Google's familiar-looking Pixel 7 and 7 Pro 'may' be released sooner than you'd expect
For a pair of high-end smartphones widely expected to come out no earlier than October, the Pixel 7 and 7 Pro have sure been making a lot of headlines lately, most likely already revealing their designs in pretty great detail.
But while Google does have a long history of letting big secrets slip many months in advance of its official product announcements, one of the reasons why we (purportedly) know so much about the company's next hero devices might actually be an early launch... for a change.
Will the iPhone 14 family get direct competition in September?
Obviously, the short answer to the first part of that question is yes. It's equally as clear that the second part is virtually impossible to anticipate right now, but if Big G were to ever pull off such a bold Apple-rivaling move, 2022 could be the perfect year to try that.
All early signs point to the Pixel 7 generation being about refinement rather than radical change, and with the global chip situation looking more and more encouraging by the day, Google might be able to produce a larger number of handsets more easily than last year.
The Pixel 7 Pro (rendered above) doesn't look all that different from the Pixel 6 Pro (pictured here).
Of course, all of this is mere conjecture on our part, but that's not what we can say about Ross Young's prediction of a panel shipment start in May. This is an industry expert who knows a lot about smartphone displays, so you can be all but certain that his latest prophecy will come true.
Naturally, that doesn't mean the Pixel 7 and 7 Pro stand any chance of seeing daylight in May... or June, or July, or even August. But September is a definite possibility given that the two phones are apparently roughly a month ahead of the Pixel 6 and 6 Pro schedule, at least for now.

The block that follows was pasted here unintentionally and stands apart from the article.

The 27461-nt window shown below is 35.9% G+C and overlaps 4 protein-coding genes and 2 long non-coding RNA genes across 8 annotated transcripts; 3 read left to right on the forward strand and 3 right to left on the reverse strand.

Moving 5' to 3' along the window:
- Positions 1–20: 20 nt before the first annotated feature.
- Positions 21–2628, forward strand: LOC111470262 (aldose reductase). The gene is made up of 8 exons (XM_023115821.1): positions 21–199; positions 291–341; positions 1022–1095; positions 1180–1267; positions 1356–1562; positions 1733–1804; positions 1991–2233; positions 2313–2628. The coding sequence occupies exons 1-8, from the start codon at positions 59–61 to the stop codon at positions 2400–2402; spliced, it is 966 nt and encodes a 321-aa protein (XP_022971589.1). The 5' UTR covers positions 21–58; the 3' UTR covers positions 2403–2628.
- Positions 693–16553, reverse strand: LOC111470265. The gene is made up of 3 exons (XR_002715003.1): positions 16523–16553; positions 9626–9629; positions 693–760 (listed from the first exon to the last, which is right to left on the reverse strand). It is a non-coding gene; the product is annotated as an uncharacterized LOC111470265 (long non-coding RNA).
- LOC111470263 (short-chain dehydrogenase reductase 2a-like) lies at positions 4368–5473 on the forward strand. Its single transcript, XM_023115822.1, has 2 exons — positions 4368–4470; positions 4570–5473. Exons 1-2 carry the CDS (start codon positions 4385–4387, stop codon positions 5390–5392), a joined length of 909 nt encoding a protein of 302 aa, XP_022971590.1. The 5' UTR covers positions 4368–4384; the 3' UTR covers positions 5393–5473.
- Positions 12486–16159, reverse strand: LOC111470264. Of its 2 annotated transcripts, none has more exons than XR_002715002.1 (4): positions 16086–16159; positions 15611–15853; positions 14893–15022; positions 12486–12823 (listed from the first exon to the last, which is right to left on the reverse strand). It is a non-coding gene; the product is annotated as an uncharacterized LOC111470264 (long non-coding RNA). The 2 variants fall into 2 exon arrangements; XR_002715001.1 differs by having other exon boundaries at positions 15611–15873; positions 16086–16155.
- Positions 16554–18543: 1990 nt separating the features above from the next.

Then again, Google could always use that extra time to try to perfect the second-gen Tensor processor or polish the recently leaked designs before unveiling and releasing the Pixel 7 duo in a traditional October timeframe. Finally, there's a chance the company will simply look to manufacture more devices than ever ahead of an October launch to boost its still-modest global (and US) sales numbers.
While a September debut directly against the iPhone 14 roster certainly sounds... exciting, the other two theories also paint a much prettier picture than what happened with Pixel 6 availability last year, so either way, Google is likely to become a bigger threat than ever for Apple (and Samsung) in 2022.
No big screen size changes in the pipeline
The other part of Ross Young's newest prediction is as unsurprising as it is unexciting, calling for a 6.3-inch "vanilla" Pixel 7 and a 6.7-inch ultra-premium Pixel 7 Pro.
If those numbers happen to sound familiar, that might be because the Pixel 6 Pro also sports a 6.7-inch display, while the "regular-sized" Pixel 6 actually offers a little more screen real estate than its successor is expected to offer, at 6.4 inches.
This is (most likely) the 6.3-inch Pixel 7.
The Pixel 7's tiny screen size downgrade, which you're unlikely to notice out in the real world, was fairly easy to anticipate based on the 155.6 x 73.1 x 8.7mm overall dimensions revealed by Steve Hemmerstoffer along with factory CAD-based renders last month.
That makes for an ever so slightly shorter, narrower, and yes, thinner device than the Pixel 6, which probably means the hefty 4,600mAh or so battery under the 6.4-incher's hood could be downgraded by 100 or 200mAh as well.
Meanwhile, the same rock-solid source tipped nearly identical measurements for the Pixel 7 Pro as its 6.7-inch predecessor, so it definitely makes perfect sense for the screen diagonal and 5,000mAh battery capacity to go unchanged.
Ross Young also "believes" the Pixel 7 Pro will support 120Hz display refresh rate and LTPO technology, which seems to suggest the non-Pro model could play things just as safe as its 90Hz and non-LTPO forerunner, most likely to keep production costs and resulting retail prices in check.
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